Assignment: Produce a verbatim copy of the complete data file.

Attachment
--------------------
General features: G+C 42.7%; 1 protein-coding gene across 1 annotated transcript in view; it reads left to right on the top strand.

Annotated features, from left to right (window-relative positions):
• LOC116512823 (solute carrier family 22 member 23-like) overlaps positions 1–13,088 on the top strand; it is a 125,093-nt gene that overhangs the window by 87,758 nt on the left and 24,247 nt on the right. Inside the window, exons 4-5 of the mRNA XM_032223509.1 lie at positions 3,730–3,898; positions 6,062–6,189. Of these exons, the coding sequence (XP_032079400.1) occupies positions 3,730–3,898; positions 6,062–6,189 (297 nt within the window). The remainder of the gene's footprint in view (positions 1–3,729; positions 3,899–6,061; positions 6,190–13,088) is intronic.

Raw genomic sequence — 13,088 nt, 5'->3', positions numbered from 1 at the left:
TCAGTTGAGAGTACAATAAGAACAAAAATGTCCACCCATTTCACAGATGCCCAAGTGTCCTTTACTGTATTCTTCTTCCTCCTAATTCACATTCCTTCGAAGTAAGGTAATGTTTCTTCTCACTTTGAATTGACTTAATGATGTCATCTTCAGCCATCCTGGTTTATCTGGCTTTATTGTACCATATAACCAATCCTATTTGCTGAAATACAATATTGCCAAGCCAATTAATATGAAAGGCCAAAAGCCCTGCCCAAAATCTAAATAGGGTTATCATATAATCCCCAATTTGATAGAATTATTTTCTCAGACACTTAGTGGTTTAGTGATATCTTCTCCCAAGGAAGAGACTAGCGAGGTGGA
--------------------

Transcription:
General features: G+C 42.7%; 1 protein-coding gene across 1 annotated transcript in view; it reads left to right on the top strand.

Annotated features, from left to right (window-relative positions):
• LOC116512823 (solute carrier family 22 member 23-like) overlaps positions 1–13,088 on the top strand; it is a 125,093-nt gene that overhangs the window by 87,758 nt on the left and 24,247 nt on the right. Inside the window, exons 4-5 of the mRNA XM_032223509.1 lie at positions 3,730–3,898; positions 6,062–6,189. Of these exons, the coding sequence (XP_032079400.1) occupies positions 3,730–3,898; positions 6,062–6,189 (297 nt within the window). The remainder of the gene's footprint in view (positions 1–3,729; positions 3,899–6,061; positions 6,190–13,088) is intronic.

Raw genomic sequence — 13,088 nt, 5'->3', positions numbered from 1 at the left:
TCAGTTGAGAGTACAATAAGAACAAAAATGTCCACCCATTTCACAGATGCCCAAGTGTCCTTTACTGTATTCTTCTTCCTCCTAATTCACATTCCTTCGAAGTAAGGTAATGTTTCTTCTCACTTTGAATTGACTTAATGATGTCATCTTCAGCCATCCTGGTTTATCTGGCTTTATTGTACCATATAACCAATCCTATTTGCTGAAATACAATATTGCCAAGCCAATTAATATGAAAGGCCAAAAGCCCTGCCCAAAATCTAAATAGGGTTATCATATAATCCCCAATTTGATAGAATTATTTTCTCAGACACTTAGTGGTTTAGTGATATCTTCTCCCAAGGAAGAGACTAGCGAGGTGGA